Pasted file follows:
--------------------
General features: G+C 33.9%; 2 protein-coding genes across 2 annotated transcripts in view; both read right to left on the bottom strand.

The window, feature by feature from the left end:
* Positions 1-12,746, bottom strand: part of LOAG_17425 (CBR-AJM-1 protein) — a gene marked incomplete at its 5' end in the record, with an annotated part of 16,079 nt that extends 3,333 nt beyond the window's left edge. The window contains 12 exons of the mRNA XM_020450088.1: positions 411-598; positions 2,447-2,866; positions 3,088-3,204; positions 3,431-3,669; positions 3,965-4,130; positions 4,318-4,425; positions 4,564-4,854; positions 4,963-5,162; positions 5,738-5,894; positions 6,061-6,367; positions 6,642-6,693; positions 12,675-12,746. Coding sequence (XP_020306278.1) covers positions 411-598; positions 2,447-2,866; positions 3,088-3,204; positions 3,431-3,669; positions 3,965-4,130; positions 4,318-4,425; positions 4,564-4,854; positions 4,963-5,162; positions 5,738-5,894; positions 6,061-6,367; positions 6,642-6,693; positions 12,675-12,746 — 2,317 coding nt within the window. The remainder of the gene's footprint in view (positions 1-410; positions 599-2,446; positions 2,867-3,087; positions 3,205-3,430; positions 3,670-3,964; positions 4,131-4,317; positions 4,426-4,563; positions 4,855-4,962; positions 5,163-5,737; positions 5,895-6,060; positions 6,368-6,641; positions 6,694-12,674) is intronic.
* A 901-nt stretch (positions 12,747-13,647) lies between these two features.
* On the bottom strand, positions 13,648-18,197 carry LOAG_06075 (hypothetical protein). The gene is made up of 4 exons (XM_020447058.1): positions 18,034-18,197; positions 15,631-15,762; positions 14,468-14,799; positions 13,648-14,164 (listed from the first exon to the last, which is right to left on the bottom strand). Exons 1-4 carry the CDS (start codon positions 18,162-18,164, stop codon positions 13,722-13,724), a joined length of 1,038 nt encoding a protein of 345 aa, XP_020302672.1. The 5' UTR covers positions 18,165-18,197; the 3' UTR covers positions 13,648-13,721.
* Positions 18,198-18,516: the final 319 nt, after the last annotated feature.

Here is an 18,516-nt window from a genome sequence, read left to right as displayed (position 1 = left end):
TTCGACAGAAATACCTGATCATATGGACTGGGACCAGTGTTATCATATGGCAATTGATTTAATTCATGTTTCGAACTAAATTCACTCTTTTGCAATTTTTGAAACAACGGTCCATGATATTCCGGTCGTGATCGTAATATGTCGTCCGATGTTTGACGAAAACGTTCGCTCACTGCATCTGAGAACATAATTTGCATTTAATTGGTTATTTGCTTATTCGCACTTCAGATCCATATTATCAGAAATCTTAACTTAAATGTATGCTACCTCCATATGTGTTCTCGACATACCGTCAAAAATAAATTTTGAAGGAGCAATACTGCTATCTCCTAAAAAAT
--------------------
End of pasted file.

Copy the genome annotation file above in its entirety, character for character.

General features: G+C 33.9%; 2 protein-coding genes across 2 annotated transcripts in view; both read right to left on the bottom strand.

The window, feature by feature from the left end:
* Positions 1-12,746, bottom strand: part of LOAG_17425 (CBR-AJM-1 protein) — a gene marked incomplete at its 5' end in the record, with an annotated part of 16,079 nt that extends 3,333 nt beyond the window's left edge. The window contains 12 exons of the mRNA XM_020450088.1: positions 411-598; positions 2,447-2,866; positions 3,088-3,204; positions 3,431-3,669; positions 3,965-4,130; positions 4,318-4,425; positions 4,564-4,854; positions 4,963-5,162; positions 5,738-5,894; positions 6,061-6,367; positions 6,642-6,693; positions 12,675-12,746. Coding sequence (XP_020306278.1) covers positions 411-598; positions 2,447-2,866; positions 3,088-3,204; positions 3,431-3,669; positions 3,965-4,130; positions 4,318-4,425; positions 4,564-4,854; positions 4,963-5,162; positions 5,738-5,894; positions 6,061-6,367; positions 6,642-6,693; positions 12,675-12,746 — 2,317 coding nt within the window. The remainder of the gene's footprint in view (positions 1-410; positions 599-2,446; positions 2,867-3,087; positions 3,205-3,430; positions 3,670-3,964; positions 4,131-4,317; positions 4,426-4,563; positions 4,855-4,962; positions 5,163-5,737; positions 5,895-6,060; positions 6,368-6,641; positions 6,694-12,674) is intronic.
* A 901-nt stretch (positions 12,747-13,647) lies between these two features.
* On the bottom strand, positions 13,648-18,197 carry LOAG_06075 (hypothetical protein). The gene is made up of 4 exons (XM_020447058.1): positions 18,034-18,197; positions 15,631-15,762; positions 14,468-14,799; positions 13,648-14,164 (listed from the first exon to the last, which is right to left on the bottom strand). Exons 1-4 carry the CDS (start codon positions 18,162-18,164, stop codon positions 13,722-13,724), a joined length of 1,038 nt encoding a protein of 345 aa, XP_020302672.1. The 5' UTR covers positions 18,165-18,197; the 3' UTR covers positions 13,648-13,721.
* Positions 18,198-18,516: the final 319 nt, after the last annotated feature.

Here is an 18,516-nt window from a genome sequence, read left to right as displayed (position 1 = left end):
TTCGACAGAAATACCTGATCATATGGACTGGGACCAGTGTTATCATATGGCAATTGATTTAATTCATGTTTCGAACTAAATTCACTCTTTTGCAATTTTTGAAACAACGGTCCATGATATTCCGGTCGTGATCGTAATATGTCGTCCGATGTTTGACGAAAACGTTCGCTCACTGCATCTGAGAACATAATTTGCATTTAATTGGTTATTTGCTTATTCGCACTTCAGATCCATATTATCAGAAATCTTAACTTAAATGTATGCTACCTCCATATGTGTTCTCGACATACCGTCAAAAATAAATTTTGAAGGAGCAATACTGCTATCTCCTAAAAAAT